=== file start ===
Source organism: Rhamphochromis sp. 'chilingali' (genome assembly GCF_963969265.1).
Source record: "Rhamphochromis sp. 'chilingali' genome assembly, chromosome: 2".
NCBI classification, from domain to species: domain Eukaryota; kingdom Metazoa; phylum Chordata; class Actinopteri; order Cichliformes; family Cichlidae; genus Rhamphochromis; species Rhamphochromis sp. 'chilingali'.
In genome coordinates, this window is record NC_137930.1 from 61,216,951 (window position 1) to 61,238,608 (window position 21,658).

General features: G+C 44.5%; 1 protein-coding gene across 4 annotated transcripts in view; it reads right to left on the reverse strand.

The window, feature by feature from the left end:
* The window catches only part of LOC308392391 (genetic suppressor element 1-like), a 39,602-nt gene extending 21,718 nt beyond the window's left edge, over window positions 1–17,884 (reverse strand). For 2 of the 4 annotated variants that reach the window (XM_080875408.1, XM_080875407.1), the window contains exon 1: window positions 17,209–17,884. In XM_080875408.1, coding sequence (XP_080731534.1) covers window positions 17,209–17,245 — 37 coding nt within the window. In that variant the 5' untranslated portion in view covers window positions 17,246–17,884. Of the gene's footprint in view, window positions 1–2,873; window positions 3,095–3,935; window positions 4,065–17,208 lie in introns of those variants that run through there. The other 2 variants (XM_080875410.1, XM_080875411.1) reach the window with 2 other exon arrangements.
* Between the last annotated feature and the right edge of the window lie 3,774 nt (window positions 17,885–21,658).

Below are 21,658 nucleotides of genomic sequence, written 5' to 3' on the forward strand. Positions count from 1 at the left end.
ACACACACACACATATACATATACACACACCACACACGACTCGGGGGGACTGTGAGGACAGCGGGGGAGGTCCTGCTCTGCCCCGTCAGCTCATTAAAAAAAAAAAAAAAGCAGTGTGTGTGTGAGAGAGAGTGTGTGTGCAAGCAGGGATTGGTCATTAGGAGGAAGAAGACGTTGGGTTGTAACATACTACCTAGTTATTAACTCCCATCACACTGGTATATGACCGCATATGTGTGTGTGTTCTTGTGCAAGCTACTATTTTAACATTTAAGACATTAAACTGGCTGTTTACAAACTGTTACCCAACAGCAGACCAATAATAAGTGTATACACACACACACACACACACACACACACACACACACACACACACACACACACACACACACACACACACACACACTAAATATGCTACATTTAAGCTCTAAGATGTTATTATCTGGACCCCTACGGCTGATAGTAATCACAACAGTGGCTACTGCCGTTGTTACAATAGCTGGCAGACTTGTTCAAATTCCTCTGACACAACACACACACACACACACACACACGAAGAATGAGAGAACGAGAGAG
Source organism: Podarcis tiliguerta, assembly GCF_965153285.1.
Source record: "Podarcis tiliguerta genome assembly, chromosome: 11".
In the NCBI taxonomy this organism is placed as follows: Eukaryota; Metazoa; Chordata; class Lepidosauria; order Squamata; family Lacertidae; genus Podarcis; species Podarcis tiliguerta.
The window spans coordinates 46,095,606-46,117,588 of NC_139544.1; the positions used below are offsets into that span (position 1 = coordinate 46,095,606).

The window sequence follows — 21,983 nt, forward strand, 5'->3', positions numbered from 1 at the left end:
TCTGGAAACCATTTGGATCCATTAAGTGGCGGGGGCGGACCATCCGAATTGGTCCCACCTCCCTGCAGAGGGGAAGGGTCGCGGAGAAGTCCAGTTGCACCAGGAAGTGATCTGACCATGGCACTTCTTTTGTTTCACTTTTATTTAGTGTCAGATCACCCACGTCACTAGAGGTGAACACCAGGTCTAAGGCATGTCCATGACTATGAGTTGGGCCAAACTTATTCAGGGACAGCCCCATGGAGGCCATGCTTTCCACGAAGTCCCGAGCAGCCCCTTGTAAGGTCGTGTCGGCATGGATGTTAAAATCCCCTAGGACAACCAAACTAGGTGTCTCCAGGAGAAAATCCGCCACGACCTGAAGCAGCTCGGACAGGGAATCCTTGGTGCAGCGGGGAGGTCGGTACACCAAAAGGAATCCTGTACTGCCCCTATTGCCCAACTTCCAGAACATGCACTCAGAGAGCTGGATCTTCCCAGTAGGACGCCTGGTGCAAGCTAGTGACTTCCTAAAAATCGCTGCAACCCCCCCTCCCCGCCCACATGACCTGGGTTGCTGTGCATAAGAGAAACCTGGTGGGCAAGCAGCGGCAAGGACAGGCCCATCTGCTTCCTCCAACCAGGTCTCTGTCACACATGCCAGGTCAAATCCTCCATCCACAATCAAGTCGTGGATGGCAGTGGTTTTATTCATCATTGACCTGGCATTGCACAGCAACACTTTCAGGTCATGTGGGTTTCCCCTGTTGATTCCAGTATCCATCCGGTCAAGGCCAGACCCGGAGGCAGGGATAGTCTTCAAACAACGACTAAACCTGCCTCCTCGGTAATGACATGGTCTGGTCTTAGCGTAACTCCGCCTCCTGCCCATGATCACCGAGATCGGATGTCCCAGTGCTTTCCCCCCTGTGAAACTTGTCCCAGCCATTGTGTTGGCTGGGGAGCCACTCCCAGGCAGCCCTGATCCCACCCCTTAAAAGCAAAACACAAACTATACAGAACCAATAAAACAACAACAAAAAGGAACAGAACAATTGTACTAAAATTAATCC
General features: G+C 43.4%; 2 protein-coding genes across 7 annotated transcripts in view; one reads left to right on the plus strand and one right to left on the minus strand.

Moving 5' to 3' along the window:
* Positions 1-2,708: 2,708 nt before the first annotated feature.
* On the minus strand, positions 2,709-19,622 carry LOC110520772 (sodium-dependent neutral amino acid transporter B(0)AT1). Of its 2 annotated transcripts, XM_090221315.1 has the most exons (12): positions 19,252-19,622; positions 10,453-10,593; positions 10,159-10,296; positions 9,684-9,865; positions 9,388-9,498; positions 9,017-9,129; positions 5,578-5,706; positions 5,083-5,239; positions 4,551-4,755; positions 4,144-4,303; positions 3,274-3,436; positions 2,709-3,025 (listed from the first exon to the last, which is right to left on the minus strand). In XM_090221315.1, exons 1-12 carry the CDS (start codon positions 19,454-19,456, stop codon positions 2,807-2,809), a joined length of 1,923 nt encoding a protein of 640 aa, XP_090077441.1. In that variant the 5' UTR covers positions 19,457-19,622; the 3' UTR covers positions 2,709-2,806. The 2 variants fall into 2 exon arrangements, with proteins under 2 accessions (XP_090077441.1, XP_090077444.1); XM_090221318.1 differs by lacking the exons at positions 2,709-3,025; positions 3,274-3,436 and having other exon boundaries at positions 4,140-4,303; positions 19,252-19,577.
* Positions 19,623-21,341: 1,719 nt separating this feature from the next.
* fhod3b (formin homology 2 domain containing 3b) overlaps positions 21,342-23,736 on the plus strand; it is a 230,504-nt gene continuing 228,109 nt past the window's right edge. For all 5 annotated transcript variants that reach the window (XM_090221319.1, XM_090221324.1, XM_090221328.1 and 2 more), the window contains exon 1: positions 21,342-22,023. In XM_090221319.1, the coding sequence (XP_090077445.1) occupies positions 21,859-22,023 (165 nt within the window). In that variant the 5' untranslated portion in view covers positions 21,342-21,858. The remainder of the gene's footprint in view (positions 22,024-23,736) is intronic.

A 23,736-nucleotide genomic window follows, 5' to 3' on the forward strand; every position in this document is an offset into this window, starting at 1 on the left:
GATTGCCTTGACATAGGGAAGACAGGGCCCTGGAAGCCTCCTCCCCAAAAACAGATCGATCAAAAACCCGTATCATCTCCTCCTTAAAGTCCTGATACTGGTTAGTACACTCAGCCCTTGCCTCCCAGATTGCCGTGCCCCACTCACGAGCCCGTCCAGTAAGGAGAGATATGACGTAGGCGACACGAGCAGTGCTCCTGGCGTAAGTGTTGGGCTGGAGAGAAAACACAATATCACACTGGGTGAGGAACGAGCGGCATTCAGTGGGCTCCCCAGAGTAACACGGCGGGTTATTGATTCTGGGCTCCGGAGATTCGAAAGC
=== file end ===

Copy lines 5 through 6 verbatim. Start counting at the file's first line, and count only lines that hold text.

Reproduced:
General features: G+C 44.5%; 1 protein-coding gene across 4 annotated transcripts in view; it reads right to left on the reverse strand.

The window, feature by feature from the left end: